What does the Bible teach about the Holy Spirit? Is the Spirit divine, as the Father and Son are? Is the Spirit a thing—a force? Is the Spirit’s work limited to certain groups of Christians? Which spiritual gifts are normative for the church? Here is an outline of seven points, with biblical references, to keep us grounded in the biblical revelation of the person and work of the Spirit of God, which is often broader, albeit more focused and purposeful, than we recognize.
1. The Holy Spirit was present at creation and active throughout the Old Testament.
The Bible begins with the Spirit of God hovering over the waters in the creation story (Genesis 1:1). The Spirit is the life-giving presence of God from the very beginning of Scripture, and is creatively at work in a beautiful union with God’s Word (Psalm 104:30). The dove hovering over Jesus at his baptism likely alludes back to this event in creation (John 1:29-33). The Spirit of God is visible throughout the rest of the Old Testament story in various places and fulfilling special ministry, such as enabling administrative skills (Exodus 31:3; 35:31; Numbers 27:18; Deuteronomy 34:9); effecting leadership and judgment (Judges 3:10; 6:34; 13:25; 1 Samuel 16:13); empowering for battle (1 Samuel 11:6); prophesying to the people of God (Ezekiel 11:5). Throughout the Old Testament, words such as “breath” or “wind,” “fire,” and “water” are used to describe the Spirit of God. Watch this Seven Minute Seminary by John Oswalt as he discusses the Holy Spirit in the Old Testament.
2. The Holy Spirit shares in the identity, character, and work of God, and is therefore a divine person.
As the presence of God acting in creation, the Holy Spirit is both divine and a person. This stands in contra-distinction to suggestions that the spirit is lower than the Father or Son (a creature), or that the Spirit is an impersonal force. Both of these are mistaken tendencies to which modern thought leans. The biblical evidence teaches that the Spirit of God is fully divine, since the Spirit shares in God’s divine attributes and God’s activity, such as omnipresence, omnipotence, and omniscience (see Job 33:4; Psalm 104:30; Psalm 139:7-8; John 14:6; Matthew 28:19; Acts 5:3; 1 Corinthians 2:10; 1 Corinthians 12:4-6; 1 Peter 1:2; Hebrews 9:14; Hebrews 10:15-17.) Indeed, the “Holy Spirit” is used interchangeably with “God” in places (Acts 5:3; 1 Corinthians 6:19). Furthermore, he is not a force but the very personal presence of God, since he can be grieved, lied to, and engages in other relational ways with his creation (Isaiah 32:14; Acts 5:3; Ephesians 4:20). The Spirit of God is shown to be co-equal with the Father and Son at baptism (Matthew 28:19-20), in benediction prayers (2 Corinthians 13:14), and in effecting salvation (Ephesians 1:3-14; 2:18). Watch this Seven Minute Seminary video by Steve Seamands as he explains the personhood of the Holy Spirit.
3. The Holy Spirit glorifies Jesus by testifying to his lordship and conforming Christians to his image.
The special relationship between the Word and Spirit is attested throughout Scripture. The Word of God—personified as the Son, Jesus Christ—and the Spirit share an intimate, unbreakable union. The Holy Spirit glorifies the Son (John 14:16) and is pleased to do so (John 15:26). In fact, he only leads the world into truth that he hears from the Father and Son (John 14:13). No one can come to the Father through Jesus unless they are led there by the conviction of the Holy Spirit (John 16:8-11). The Spirit was involved in the life and ministry of Jesus since his conception (Luke 1:35), Jesus performed miracles by the power of the Spirit (Luke 4:14-19), Jesus served as a sacrifice by the Spirit (Hebrews 9:14), and was raised by the power of the Spirit (Romans 1:4). The work of the Spirit in the life of Christians is to conform them to the image of Jesus Christ, who is the perfect image of God (Romans 8; 2 Corinthians 3:18). The Holy Spirit’s work does not contradict that given to us in the revelation of Jesus Christ and in Scripture (1 Corinthians 12:3; 2 Peter 1:21; 1 John 4:2-3; 5:6;). To un-tether the work of the Spirit of God from the Son of God usually has devastating results in the church, and leads to spirituality that is sub-Christian, heterodox, or at odds with biblical faith.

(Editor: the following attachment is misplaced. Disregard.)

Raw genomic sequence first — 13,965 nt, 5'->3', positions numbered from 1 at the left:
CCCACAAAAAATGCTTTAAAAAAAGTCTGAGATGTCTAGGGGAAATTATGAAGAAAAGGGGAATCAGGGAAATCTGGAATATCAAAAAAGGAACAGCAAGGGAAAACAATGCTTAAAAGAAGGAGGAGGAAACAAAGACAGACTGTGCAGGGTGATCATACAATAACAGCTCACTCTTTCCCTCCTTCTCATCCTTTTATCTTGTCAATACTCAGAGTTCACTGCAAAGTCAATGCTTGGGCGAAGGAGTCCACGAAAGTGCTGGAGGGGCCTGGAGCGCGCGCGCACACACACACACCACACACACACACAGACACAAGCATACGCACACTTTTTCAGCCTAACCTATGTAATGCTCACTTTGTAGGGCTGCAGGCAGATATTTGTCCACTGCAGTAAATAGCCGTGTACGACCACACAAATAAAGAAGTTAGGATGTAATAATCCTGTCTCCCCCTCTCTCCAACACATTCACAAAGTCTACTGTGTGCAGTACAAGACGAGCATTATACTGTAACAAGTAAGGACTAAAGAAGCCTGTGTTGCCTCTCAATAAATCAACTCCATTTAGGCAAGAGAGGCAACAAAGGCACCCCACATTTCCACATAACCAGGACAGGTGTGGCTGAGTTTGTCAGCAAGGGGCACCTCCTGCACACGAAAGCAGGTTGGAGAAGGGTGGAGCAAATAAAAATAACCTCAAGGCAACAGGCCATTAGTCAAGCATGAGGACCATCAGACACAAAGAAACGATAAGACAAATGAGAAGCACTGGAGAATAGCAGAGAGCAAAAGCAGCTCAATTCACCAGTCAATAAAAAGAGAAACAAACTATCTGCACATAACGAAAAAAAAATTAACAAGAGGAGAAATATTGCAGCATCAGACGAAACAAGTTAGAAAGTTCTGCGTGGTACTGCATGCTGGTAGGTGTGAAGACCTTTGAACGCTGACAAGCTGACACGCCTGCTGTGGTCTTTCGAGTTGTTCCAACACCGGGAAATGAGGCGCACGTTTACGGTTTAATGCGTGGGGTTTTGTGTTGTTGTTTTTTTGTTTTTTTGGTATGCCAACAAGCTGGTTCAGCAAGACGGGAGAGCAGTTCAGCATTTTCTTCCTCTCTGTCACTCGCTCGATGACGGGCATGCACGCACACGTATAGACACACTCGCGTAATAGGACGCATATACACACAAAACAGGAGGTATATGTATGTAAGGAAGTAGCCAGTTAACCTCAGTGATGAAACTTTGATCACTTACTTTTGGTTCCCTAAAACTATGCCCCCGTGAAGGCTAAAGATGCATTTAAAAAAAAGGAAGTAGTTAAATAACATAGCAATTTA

4. The Holy Spirit indwells and permanently seals believers under the new covenant.
Several figures in the Old Testament are said to have the Spirit of God dwell in them, although this appears not to be in a permanent sense. See for example Joshua (Numbers 27:18; Deuteronomy 34:9) Ezekiel (2:2; 3:24), Daniel (Daniel 4:8-9, 18; 5:11), Micah (Micah 3:8). Even John the Baptist (Luke 1:15), Elizabeth (Luke 1:41), and Zechariah (Luke 1:67) are said to be filled with the Holy Spirit. However, what happened at Pentecost was anticipated as a unique experience under the new covenant by Old Testament prophecy, and it was confirmed by the Apostolic witness (Joel 2:28-32; Isaiah 32:14-18; Ezekiel 36:26; John 7:39; 14:17; Acts 1:8). We learn that the work of the Spirit in the life of the Christians begins with new creation when believers are born again (John 3:5). But rather than merely changing the status of people before God—sometimes referred to as imputed righteousness—the people of God are actually indwelt and transformed by the Spirit of God, who takes up residence there, which may be referred to as imparted righteousness (see Isaiah 61:10; 2 Corinthians 3-5; 2 Peter 1:4; 1 John 3:9). This special work of the Holy Spirit, referring to the subjective work in the heart of every Christian, is attested to in nearly every place where teaching is given regarding the Spirit’s work (John 14:16-17; 1 Corinthians 3:16; 12:13). This is the meaning, or fulfillment, of the expression “baptism with (or of, in) the Holy Spirit” referred to in the Gospels and Acts (Matthew 3:11; Mark 1:8; Luke 3:16; John 1:33; Acts 1:4–5).